The families of the victims of the 1988 bombing of the Pan Am 103 flight reacted to the news of Muammar Gaddafi’s reported capture with a mixture of relief and joy.
Brian Flynn, who lost his brother J.P. Flynn on the December 21, 1988 flight said, “For 20 plus years we've been saying that Gaddafi is going to continue to haunt the world and needs to be brought to justice. If it is true that Gaddafi is dead or captured we are thrilled for the Libyan people and we have a feeling that the long trail to justice is coming to an end."
Mary Kay Stratis, who lost her husband Elia in the flight, said she was relieved to hear the news of Gadhafi’s capture or death. “My eyes were opened as a widow of a victim of his terrorism,” she said. “He terrorized his people and many others around the world, and it is a relief to know that he is out of power.”
Frank Duggan, the president of the group, Victims of Pan Am Flight 103, said, “It has not been confirmed, but I hope he is dead.”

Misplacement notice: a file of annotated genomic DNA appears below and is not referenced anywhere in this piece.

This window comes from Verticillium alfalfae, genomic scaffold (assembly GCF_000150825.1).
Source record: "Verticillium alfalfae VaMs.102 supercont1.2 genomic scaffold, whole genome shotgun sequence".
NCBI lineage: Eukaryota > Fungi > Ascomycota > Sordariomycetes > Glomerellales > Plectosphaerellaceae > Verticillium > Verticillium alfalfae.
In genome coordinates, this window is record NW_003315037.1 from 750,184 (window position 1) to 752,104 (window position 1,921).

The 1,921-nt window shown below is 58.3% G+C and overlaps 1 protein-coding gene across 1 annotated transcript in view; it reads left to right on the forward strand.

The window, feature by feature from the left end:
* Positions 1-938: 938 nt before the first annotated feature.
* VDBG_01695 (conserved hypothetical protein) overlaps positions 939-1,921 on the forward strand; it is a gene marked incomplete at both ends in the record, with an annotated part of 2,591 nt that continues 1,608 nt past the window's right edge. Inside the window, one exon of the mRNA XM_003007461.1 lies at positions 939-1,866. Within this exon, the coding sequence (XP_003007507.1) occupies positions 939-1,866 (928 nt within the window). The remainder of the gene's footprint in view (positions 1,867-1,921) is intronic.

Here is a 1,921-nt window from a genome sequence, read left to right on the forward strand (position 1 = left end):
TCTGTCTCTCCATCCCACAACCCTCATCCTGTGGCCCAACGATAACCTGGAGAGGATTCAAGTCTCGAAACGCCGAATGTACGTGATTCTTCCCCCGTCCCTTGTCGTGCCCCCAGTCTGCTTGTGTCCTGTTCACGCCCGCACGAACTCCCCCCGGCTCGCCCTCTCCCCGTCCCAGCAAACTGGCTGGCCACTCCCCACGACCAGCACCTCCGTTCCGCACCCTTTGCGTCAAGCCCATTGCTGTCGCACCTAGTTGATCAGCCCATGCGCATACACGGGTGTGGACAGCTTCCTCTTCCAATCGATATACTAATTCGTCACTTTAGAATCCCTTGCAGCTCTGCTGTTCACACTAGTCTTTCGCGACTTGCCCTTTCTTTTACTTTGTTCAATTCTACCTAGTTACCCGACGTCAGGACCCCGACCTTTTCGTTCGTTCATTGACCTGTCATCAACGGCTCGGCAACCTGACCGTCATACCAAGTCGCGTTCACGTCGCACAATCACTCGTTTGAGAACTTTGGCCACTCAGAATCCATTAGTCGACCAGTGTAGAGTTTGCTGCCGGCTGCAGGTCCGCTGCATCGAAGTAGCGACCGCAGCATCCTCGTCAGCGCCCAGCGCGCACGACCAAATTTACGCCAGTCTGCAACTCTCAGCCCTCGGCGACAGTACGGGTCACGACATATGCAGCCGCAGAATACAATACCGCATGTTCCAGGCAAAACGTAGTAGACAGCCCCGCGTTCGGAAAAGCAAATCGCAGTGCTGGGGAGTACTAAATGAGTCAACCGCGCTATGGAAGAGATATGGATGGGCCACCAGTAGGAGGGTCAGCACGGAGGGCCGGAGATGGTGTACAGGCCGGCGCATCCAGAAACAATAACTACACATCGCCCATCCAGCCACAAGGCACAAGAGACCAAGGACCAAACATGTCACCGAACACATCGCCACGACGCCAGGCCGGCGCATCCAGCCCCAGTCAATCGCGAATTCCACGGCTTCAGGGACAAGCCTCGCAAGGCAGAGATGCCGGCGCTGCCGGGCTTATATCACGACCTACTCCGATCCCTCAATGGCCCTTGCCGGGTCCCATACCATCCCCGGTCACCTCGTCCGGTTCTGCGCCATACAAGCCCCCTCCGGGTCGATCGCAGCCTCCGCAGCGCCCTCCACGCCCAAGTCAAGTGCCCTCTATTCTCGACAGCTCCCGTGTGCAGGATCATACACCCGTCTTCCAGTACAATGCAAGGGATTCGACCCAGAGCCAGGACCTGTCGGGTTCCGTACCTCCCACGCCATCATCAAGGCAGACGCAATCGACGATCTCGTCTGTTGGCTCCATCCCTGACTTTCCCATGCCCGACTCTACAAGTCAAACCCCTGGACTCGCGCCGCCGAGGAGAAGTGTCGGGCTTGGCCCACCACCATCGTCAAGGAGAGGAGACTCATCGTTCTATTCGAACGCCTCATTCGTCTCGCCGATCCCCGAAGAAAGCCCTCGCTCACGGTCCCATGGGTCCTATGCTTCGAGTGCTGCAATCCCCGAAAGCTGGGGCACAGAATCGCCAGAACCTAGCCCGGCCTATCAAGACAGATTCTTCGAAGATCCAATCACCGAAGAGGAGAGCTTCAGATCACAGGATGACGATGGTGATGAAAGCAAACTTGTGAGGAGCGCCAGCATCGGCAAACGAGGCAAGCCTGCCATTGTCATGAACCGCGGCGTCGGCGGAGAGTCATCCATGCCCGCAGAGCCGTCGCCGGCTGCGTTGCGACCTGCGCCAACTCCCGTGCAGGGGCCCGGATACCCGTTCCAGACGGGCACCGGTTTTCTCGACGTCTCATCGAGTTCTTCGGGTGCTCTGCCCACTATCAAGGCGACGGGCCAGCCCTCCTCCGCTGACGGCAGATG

He added, “May he rest in pieces. It's not just the Pan Am families who are celebrating, it's people all over the world who are glad this monster is gone.” Duggan served as the liaison to the families of the victims from the Presidential Commission on Aviation Security and Terrorism created in 1989.
Each family of the victims of the Pan Am 103 bombing in 2009 received $10 million from the Libyan government in compensation for the act of terrorism. The payments were a condition of Gaddafi deal to normalize relations with the United States, after the Libyan dictator disclosed to U.S. and British intelligence his nuclear weapon program. When Libya finally did make the payments, Gaddafi bragged that the money he was giving the families he had made back from western oil companies ready to explore his country’s vast petroleum reserves.